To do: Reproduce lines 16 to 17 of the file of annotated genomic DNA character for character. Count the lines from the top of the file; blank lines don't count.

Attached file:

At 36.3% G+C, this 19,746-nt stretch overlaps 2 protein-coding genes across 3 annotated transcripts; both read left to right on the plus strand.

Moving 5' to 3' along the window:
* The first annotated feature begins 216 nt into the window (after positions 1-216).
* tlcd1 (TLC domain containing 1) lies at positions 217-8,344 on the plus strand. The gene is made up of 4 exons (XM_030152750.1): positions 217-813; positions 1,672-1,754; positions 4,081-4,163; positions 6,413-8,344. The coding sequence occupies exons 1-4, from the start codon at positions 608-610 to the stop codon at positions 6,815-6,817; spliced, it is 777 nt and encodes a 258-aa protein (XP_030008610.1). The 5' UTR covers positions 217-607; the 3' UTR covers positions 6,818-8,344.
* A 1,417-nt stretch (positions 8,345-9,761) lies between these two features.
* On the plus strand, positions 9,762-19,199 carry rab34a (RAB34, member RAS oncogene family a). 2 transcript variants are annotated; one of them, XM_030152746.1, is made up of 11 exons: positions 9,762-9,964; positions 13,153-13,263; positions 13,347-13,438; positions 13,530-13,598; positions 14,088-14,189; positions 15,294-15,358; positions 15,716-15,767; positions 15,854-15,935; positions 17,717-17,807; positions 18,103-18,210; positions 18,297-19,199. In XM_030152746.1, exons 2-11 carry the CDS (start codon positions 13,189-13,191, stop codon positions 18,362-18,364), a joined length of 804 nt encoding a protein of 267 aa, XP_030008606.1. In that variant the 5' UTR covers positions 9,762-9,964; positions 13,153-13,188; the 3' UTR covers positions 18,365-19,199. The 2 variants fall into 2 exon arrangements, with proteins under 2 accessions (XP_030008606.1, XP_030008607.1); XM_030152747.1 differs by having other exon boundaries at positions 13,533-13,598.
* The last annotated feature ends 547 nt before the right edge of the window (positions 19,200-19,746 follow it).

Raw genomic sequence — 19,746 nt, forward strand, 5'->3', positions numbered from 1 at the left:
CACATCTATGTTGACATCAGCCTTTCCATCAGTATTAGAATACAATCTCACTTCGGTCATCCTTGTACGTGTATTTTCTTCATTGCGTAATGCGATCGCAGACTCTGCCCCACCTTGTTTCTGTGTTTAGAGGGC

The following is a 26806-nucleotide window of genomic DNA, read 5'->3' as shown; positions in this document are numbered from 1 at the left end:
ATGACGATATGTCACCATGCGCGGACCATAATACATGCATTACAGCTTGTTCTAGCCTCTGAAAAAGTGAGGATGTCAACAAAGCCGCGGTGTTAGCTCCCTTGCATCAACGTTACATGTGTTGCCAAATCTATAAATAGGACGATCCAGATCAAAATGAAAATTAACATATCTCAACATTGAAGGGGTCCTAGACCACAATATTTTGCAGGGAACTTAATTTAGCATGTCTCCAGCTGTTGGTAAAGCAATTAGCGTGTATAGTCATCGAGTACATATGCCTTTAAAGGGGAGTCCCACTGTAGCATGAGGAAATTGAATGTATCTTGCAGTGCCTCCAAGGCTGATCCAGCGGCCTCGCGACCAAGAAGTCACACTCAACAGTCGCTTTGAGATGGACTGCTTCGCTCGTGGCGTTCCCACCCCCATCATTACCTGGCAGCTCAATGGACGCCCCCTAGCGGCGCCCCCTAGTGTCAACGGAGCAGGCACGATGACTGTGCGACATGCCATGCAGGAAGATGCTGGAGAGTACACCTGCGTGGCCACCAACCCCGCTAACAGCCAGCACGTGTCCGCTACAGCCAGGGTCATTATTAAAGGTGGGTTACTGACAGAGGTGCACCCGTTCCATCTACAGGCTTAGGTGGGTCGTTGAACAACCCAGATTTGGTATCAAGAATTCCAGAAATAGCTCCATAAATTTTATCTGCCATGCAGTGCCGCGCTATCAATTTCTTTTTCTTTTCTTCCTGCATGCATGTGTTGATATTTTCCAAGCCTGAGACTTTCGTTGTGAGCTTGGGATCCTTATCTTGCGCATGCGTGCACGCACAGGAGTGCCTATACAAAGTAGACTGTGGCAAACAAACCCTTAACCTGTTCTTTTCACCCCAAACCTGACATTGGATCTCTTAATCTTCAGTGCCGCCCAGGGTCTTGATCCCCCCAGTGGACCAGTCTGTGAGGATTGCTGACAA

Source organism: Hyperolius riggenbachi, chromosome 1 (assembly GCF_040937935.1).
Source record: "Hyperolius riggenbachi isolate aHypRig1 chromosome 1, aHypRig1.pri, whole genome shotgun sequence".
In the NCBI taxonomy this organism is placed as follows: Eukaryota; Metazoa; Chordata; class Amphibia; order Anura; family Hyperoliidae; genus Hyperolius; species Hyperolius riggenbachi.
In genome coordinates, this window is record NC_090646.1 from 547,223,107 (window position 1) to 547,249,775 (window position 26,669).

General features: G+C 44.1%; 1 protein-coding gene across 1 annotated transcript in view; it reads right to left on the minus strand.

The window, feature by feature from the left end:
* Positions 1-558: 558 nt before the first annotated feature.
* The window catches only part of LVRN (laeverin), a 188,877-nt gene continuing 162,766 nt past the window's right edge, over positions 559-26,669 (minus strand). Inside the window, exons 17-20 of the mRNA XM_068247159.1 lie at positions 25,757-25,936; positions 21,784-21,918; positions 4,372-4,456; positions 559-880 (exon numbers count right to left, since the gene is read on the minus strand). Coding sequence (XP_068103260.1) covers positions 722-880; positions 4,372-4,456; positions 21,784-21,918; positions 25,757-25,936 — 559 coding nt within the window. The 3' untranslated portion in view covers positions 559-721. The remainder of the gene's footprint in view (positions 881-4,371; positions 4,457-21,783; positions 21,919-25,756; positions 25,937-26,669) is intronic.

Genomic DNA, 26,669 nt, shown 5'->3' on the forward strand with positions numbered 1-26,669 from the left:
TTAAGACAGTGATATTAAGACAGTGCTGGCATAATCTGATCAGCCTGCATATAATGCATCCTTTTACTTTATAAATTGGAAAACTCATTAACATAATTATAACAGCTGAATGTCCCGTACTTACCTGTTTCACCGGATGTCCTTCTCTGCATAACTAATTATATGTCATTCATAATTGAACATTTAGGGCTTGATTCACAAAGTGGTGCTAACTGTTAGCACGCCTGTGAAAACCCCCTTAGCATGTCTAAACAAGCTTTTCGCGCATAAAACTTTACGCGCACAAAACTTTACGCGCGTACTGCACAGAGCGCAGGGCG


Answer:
General features: G+C 44.1%; 1 protein-coding gene across 1 annotated transcript in view; it reads right to left on the minus strand.

The window, feature by feature from the left end: